In truth, only a worldview that sees human life as valuable, valuable for a valid reason, has a real reason to celebrate. If all that human beings are is a collection of fluids, cells, random atoms bouncing around the universe, then there is no real, moral reason why it is good for this team to be alive. Their random atoms could have stayed in the cave and it would have been all the same to the universe.

But, and here is the truth, if indeed those 13 lives matter for the simple reason that human lives matter, then this is a great cause for celebration. And I argue that those lives matter, regardless of whether or not any of the 13 ever does one single thing to benefit society. Their lives matter because of the existence and revelation of God.

In Genesis 1:27, God declares that he created humanity in his image. That, my dear friends, is the reason that the rescue of those 13 from a flooded cave in Thailand is good news. Thirteen people who bear upon their very souls a reminder of the existence and glory of God are preserved. Thirteen people who are told by the word of God that their value is in the imprint of God on them have been spared. Thirteen reflections of the truth that God is the glorious Ruler over the universe are still living and breathing. This is ultimately good.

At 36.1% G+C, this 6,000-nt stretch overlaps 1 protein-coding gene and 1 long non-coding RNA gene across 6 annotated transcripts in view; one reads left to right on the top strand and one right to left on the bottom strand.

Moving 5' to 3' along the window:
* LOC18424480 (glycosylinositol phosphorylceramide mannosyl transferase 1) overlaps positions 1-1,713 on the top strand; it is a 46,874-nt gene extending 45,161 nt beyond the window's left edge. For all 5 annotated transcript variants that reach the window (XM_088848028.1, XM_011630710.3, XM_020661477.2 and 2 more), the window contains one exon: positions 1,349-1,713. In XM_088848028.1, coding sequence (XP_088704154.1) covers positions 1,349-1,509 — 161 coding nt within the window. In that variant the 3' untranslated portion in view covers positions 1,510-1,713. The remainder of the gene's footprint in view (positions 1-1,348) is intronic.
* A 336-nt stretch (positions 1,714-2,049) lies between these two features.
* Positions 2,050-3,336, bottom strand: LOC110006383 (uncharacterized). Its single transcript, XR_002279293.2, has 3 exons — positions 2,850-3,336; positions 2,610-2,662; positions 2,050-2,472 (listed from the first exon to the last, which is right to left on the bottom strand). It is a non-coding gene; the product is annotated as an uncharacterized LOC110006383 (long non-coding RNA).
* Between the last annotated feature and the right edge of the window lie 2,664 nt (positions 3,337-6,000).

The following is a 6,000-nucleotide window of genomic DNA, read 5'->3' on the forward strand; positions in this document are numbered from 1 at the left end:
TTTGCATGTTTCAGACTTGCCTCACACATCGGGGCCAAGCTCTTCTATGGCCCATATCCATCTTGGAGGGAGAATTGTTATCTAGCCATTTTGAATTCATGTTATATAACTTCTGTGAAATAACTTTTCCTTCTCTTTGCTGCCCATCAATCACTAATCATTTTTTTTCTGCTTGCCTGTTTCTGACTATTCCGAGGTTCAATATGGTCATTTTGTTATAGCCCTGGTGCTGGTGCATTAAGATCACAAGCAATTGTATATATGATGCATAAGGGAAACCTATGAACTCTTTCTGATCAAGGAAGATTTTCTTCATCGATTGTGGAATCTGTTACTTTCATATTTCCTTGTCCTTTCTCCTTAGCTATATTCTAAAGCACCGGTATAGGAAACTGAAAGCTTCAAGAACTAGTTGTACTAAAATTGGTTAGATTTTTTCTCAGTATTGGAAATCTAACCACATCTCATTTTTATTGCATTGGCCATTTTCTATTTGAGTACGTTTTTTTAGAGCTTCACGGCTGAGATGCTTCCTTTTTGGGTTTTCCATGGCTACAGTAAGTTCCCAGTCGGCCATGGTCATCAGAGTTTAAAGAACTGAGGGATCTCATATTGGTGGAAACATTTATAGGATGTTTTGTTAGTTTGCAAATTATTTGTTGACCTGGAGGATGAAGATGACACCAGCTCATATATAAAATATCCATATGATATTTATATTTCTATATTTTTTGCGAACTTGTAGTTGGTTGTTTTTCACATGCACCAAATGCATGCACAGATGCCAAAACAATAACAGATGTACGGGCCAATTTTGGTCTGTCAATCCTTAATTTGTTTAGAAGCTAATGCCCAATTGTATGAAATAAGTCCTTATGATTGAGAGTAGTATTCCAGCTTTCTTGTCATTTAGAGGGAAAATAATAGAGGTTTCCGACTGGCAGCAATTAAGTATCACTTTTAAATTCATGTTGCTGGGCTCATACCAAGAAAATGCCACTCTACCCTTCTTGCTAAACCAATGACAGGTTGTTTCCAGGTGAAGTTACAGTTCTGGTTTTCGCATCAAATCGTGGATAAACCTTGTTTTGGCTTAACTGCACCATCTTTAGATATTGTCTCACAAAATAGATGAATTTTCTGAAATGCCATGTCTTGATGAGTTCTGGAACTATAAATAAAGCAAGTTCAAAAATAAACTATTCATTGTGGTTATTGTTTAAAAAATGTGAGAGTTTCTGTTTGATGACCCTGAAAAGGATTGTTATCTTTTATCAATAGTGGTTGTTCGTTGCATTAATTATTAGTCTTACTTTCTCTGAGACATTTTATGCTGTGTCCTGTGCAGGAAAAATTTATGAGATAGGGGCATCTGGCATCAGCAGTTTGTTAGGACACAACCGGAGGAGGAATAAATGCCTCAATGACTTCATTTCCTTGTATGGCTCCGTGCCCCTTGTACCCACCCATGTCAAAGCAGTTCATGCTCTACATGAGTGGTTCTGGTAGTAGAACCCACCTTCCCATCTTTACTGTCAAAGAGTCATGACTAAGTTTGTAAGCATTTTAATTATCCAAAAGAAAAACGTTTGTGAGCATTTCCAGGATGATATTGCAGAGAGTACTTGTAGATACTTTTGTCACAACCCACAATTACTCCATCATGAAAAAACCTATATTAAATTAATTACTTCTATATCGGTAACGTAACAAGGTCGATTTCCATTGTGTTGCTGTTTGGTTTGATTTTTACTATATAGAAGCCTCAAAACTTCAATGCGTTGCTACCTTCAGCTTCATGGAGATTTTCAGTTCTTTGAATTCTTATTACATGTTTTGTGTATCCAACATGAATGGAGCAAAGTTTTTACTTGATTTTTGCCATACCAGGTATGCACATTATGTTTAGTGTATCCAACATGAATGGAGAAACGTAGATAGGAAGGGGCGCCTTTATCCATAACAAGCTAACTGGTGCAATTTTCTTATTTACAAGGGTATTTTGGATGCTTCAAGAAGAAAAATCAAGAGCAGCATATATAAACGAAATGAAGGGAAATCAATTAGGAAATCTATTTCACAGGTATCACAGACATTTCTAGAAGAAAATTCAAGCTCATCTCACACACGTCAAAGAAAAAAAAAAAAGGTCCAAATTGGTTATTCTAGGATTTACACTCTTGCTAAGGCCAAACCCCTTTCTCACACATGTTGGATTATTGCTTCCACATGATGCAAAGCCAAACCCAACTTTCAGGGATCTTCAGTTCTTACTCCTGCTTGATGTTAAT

Good is good because good is what God declares is good. Saving these lives is good because it matches the purpose for the existence of the universe—to glorify God.

If you are a God-doubter, if you are an atheist, if you are a naturalist, why not stop and ask yourself what reason you have, what real reason you have, to celebrate the rescue of the team in Thailand. We all agree it is a good thing. But I say it is good because it matches the revelation of God and it preserves people made in his image. Why do you say it is good?

Ultimately, what makes human life matter? See, o please see, that life matters because of our Creator. Random chance, cellular mutations, and survival of the fittest just cannot make life matter for the sake of life.